The Court determined that the Compact’s language “deeming” bets to occur on Indian lands is “directly related to the operation of” the Tribe’s sports book and addresses the agreement between the Seminole Tribe and Florida on the subject. The Court found the allegation that the Tribe and Florida “sought to circumvent state constitutional law” irrelevant to the question before it, i.e., whether the Secretary’s no-action decision on the Compact complied with IGRA. The Court explained that it is ultimately a question of state law whether a consumer may legally place bets from nontribal land within Florida.
Indeed, the Court emphasized that its decision should not be read to mean that IGRA provides independent legal authority for gaming activity that occurs outside of Indian lands, where that activity would otherwise violate state law. As illustrated in the decision, “[i]f the state statute . . . related to this action were to be challenged in Florida state court and were to fall, the compact that they crafted would give no independent authority for the Tribe to continue to receive bets from outside Indian lands.”
Rather, the Court declined to address head-on whether the Compact’s “hub and spoke” method of deeming wagers to be placed on tribal lands is compatible with IGRA, general principles of tribal sovereignty and relevant case law. Traditionally, “there are some limits on what a tribe and a state can agree to in an IGRA gaming compact…” and the purpose of these limits is to prevent the “…backdoor to exercise regulatory power over tribes that they otherwise would not have.” Here, however, the Court found that such regulatory overreach “is not a concern…” because the plain language of the Compact does not say that wagers placed off tribal lands are “authorized,” merely that “the parties to the Compact have agreed that they both consider such activity (i.e., placing those wagers) to occur on tribal lands.”
The Court concluded that such a contractual agreement is not equivalent to authorizing or regulating activities otherwise outside the scope of IGRA, but is instead merely a “provision simply allocate[ing] jurisdiction between Florida and the Tribe, as permitted by [IGRA].”
Where the Court deftly played the role of spectator as to the issue of the State’s exercise of jurisdictional reach into Tribal lands, it seemed to relish its turn as the “man in the arena” on the issue of whether the State’s grant to the Tribe of a “statewide monopoly over online sports betting” violates the equal protection clause of the Fifth Amendment. To reach its conclusion that the State’s grant of a statewide monopoly does not violate the Fifth Amendment, the Court applied a rational basis standard of review.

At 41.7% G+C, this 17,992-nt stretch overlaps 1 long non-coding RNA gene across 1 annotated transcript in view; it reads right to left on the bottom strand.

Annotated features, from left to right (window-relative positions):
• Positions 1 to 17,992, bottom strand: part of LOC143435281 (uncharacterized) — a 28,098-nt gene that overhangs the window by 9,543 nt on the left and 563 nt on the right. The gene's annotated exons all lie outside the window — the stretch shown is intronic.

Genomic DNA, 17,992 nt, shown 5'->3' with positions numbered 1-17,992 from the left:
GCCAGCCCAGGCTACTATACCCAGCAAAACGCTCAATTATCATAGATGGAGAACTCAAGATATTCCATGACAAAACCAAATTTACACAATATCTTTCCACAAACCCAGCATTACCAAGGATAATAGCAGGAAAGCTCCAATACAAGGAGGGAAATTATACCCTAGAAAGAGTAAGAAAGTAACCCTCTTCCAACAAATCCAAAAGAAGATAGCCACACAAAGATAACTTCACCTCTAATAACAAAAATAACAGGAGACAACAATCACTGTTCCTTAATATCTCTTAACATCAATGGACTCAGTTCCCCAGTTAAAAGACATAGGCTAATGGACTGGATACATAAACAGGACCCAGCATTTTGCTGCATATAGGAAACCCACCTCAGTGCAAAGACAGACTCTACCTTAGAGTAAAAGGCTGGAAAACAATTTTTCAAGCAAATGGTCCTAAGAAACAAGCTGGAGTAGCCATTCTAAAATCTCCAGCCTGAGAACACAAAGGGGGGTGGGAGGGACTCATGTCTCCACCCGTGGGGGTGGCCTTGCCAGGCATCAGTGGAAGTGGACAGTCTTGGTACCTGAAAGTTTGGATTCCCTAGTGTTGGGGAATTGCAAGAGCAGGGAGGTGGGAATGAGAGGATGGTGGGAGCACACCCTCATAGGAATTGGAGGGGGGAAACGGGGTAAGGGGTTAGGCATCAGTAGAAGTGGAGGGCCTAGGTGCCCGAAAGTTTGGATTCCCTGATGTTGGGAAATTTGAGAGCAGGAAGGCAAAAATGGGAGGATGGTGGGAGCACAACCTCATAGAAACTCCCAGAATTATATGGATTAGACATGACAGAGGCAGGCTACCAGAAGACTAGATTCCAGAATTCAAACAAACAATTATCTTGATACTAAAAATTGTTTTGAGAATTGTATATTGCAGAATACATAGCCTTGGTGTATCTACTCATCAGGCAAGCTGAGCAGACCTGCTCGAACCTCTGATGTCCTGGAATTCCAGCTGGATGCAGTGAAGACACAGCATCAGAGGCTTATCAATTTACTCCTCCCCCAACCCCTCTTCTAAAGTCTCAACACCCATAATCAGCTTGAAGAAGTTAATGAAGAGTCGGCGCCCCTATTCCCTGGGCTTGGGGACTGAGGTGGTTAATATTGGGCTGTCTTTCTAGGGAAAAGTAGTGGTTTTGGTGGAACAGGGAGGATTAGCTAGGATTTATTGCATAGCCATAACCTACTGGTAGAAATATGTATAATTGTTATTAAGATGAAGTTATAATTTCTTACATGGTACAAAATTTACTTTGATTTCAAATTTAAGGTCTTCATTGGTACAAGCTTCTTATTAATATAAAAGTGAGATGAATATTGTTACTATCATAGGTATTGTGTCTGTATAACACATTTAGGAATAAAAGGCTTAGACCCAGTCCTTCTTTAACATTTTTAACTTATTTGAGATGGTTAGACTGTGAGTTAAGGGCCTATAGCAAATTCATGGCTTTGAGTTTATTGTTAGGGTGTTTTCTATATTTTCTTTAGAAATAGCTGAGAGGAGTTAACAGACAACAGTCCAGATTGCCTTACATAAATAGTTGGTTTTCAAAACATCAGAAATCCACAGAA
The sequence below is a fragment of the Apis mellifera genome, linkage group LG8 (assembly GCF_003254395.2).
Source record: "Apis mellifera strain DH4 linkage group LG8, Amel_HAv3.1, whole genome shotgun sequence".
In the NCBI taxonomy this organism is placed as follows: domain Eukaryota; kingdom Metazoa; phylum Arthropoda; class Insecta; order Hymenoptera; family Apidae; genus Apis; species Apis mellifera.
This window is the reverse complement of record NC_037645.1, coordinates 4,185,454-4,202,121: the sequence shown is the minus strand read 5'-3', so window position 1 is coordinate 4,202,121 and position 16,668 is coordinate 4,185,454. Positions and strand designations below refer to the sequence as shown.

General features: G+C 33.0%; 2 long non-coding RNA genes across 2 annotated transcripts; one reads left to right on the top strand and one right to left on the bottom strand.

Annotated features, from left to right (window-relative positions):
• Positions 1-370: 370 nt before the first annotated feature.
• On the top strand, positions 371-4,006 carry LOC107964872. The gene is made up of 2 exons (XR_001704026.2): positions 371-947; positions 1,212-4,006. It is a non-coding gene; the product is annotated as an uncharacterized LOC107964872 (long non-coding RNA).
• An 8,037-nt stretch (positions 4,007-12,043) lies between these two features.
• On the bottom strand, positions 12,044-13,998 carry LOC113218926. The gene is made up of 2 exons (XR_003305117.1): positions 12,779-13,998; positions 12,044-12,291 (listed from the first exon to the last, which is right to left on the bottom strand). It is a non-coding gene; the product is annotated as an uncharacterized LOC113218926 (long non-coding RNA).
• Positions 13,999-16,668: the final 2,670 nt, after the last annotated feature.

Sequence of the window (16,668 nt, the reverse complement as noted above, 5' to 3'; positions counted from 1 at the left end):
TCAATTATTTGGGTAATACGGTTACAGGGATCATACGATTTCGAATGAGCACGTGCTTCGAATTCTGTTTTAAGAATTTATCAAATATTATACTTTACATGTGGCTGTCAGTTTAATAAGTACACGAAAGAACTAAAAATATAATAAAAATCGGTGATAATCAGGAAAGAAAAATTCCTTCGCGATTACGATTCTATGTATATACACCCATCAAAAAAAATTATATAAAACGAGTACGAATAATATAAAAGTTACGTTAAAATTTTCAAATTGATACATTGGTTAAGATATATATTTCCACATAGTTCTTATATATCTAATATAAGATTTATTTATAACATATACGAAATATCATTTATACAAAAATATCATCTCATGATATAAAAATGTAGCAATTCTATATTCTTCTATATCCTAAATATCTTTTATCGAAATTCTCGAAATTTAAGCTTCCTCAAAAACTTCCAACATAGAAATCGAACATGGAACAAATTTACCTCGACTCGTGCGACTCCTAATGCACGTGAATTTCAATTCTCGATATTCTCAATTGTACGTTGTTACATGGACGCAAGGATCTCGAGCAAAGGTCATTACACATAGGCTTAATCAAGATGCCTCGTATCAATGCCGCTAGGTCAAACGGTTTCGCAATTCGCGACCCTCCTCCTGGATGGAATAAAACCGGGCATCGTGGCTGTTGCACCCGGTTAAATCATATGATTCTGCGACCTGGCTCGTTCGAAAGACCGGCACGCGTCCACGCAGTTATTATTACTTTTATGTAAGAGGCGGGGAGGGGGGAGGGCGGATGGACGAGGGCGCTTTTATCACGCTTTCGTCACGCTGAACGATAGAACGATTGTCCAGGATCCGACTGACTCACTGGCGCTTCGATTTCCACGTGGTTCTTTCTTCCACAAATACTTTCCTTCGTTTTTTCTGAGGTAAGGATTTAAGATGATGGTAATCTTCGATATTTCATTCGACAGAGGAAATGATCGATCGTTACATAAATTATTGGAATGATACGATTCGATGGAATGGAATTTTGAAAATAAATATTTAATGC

In doing so, it held that granting such a monopoly is “rationally related” to “promoting the economic development of federally recognized Indian tribes (and their members),” which is a stated purpose of IGRA. Such a rational relationship between the intent of the Compact and enabling statutes and the “legitimate legislative purposes laid out in IGRA” defeats West Flagler’s equal protection challenge as a matter of law.
DOI’s Proposed Rule Validating the “Hub and Spoke” Model for Remote Wagering or Online Gaming in Tribal-State Compacts
As this firm discussed in its prior client alert on the subject, on Dec. 5, 2022, the DOI published a proposed rule consistent with the holding in West Flagler. Under the proposed rule, a gaming compact “may include provisions addressing [s]tatewide remote wagering or internet gaming.” Furthermore, “a compact may specifically include provisions allocating State and Tribal jurisdiction over remote wagering or internet gaming originating outside Indian lands where:
(a) State law and/or the compact or amendment deem the gaming to take place, for the purposes of state and Tribal law, on the Tribe’s Indian lands where the server accepting the wagers is located [(the so-called “hub and spoke” model)];
(b) The Tribe regulates the gaming; and
(c) The player initiating the wager is not located on another Tribe’s Indian lands.